would like to say to my daughter-in-law. I follow the American ways and have given up trying to tell her what to do. . . .
I would like to tell my daughter-in-law to punish the grandchildren when they misbehave. But in America, us elders
do not have the right to say this. I just keep these thoughts
to myself. (p. S6)
This point of view also examines how family members
interact with the outside world in order to manage family (Glass and Few-Demo 2013). An example is a study of
interaction strategies used by couples who had chosen to
remain childfree. Feeling potentially stigmatized, some
claimed that they were biologically unable to have children. Others aggressively asserted the merits of a childfree
lifestyle (Park 2002). The couples worked to construct
how others would define their not having children.
reality as Constructed This approach explores ways
that people, by interacting with one another, construct,
or create, meanings, symbols, and definitions of events
or situations. A respondent in the study of Chinese and
Korean immigrants saw family photographs as symbols
of her changing (reconstructed) family role:
My children got married and started to have a family of
their own. . . . We are now no longer the center, but on the
peripheries of their families. Even when we take pictures,
we don’t stand in the center but on the side. It’s totally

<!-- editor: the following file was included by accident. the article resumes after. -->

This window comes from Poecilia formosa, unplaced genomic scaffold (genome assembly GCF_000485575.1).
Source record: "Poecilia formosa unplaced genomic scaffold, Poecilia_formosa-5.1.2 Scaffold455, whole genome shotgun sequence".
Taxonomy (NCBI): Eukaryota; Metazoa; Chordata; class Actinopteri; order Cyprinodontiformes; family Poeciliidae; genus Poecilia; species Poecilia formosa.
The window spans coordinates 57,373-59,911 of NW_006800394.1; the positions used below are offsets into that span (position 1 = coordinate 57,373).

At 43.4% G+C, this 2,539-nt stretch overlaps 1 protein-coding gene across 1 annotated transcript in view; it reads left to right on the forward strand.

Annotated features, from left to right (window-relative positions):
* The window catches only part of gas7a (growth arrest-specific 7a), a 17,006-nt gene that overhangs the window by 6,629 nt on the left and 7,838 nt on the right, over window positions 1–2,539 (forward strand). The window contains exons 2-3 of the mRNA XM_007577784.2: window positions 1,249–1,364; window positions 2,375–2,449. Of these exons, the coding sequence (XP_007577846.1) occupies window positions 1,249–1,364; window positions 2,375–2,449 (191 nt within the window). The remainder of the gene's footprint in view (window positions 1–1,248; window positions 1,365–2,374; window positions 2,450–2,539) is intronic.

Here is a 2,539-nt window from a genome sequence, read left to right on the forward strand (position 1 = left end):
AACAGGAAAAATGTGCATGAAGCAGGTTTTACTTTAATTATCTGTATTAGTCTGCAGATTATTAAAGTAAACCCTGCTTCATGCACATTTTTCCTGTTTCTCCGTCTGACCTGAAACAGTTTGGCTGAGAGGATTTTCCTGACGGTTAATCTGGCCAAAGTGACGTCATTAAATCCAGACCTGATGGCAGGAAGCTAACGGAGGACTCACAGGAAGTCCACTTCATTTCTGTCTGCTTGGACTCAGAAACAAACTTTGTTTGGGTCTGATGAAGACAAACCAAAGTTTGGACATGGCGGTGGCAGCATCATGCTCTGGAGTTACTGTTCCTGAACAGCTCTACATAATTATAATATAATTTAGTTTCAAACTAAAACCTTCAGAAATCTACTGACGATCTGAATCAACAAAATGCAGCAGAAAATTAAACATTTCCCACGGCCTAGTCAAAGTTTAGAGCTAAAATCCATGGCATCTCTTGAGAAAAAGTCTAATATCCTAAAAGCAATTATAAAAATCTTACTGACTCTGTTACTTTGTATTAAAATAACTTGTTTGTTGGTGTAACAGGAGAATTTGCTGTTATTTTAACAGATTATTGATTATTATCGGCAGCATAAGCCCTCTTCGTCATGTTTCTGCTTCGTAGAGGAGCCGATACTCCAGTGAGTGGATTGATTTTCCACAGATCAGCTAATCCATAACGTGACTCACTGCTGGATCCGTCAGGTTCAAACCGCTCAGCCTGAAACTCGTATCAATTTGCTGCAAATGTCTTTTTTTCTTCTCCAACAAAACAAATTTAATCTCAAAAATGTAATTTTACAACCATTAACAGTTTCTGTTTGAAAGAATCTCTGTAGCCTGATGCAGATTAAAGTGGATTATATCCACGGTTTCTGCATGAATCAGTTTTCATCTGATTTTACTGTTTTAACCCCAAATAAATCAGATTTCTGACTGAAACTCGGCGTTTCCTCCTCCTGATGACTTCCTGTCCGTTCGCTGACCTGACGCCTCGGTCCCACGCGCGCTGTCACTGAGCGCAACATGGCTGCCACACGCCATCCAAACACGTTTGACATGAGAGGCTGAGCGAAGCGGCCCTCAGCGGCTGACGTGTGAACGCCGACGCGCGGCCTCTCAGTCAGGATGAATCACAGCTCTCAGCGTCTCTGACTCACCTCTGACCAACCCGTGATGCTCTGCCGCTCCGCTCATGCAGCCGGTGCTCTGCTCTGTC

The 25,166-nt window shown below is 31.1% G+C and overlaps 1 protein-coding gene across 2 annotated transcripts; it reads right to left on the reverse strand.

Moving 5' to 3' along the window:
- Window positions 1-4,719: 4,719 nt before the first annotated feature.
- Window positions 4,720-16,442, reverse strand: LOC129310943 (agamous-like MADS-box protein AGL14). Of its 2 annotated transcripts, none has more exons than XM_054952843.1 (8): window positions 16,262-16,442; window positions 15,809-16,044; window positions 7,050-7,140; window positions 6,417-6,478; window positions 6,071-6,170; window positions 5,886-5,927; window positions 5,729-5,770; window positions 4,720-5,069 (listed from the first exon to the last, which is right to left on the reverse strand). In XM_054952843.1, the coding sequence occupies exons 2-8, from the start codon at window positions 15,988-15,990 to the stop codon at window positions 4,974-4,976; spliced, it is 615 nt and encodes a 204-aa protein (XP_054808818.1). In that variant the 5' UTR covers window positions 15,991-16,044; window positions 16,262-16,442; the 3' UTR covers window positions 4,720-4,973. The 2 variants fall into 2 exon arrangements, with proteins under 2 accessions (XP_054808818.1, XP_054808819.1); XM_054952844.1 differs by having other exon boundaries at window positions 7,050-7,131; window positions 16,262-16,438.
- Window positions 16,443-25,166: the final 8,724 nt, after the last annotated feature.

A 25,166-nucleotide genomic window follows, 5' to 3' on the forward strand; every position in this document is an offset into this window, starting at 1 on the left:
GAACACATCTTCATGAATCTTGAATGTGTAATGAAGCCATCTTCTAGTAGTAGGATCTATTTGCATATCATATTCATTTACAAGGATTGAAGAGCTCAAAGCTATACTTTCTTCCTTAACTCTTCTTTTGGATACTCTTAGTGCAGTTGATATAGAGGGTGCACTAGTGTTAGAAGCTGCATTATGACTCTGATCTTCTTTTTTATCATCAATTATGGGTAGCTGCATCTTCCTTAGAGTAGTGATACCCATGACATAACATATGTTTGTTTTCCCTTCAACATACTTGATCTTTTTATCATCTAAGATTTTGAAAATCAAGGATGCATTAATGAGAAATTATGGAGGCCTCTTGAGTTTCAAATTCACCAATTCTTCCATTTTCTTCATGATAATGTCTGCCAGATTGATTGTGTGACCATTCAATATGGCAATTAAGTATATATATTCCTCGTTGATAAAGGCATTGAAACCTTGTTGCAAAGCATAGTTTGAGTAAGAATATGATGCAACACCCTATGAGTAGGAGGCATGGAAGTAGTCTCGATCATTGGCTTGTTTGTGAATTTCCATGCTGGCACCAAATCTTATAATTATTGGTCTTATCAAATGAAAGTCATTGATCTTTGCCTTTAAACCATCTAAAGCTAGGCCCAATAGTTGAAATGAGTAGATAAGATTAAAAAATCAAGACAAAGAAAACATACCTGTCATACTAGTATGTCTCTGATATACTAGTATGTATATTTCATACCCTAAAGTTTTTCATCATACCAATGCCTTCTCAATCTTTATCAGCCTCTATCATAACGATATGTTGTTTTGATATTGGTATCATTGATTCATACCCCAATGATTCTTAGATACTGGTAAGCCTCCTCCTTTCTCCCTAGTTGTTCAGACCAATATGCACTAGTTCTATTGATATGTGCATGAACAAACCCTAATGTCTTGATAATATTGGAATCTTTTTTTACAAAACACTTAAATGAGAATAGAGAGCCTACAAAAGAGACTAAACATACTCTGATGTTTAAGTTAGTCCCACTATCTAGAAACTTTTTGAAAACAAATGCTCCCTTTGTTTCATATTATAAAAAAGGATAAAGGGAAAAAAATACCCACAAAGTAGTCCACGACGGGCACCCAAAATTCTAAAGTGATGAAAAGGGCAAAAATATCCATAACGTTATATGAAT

different in China. Even when we took pictures, parents
would be pictured in the middle. (Wong, Yoo, and Stewart
2006, p. S6)
The study of black lesbians mentioned earlier found
that biological extended kin sought to “relabel” a
lesbian family member as asexual or just going
through a phase that she will get over (Glass and FewDemo 2013).
As people “put out” or externalize meanings, these
meanings come to be reified, or made to seem real.
Once a meaning or definition of a situation is reified,
people internalize it and take it for granted as “real”
rather than viewing it as a human creation (Berger
and Luckman 1966). For example, many newlyweds
take it for granted that a honeymoon should follow
their wedding; they don’t think about the fact that the
idea of a honeymoon is socially constructed (Bulcroft
et al. 1997). Sociologists James Holstein and Jaber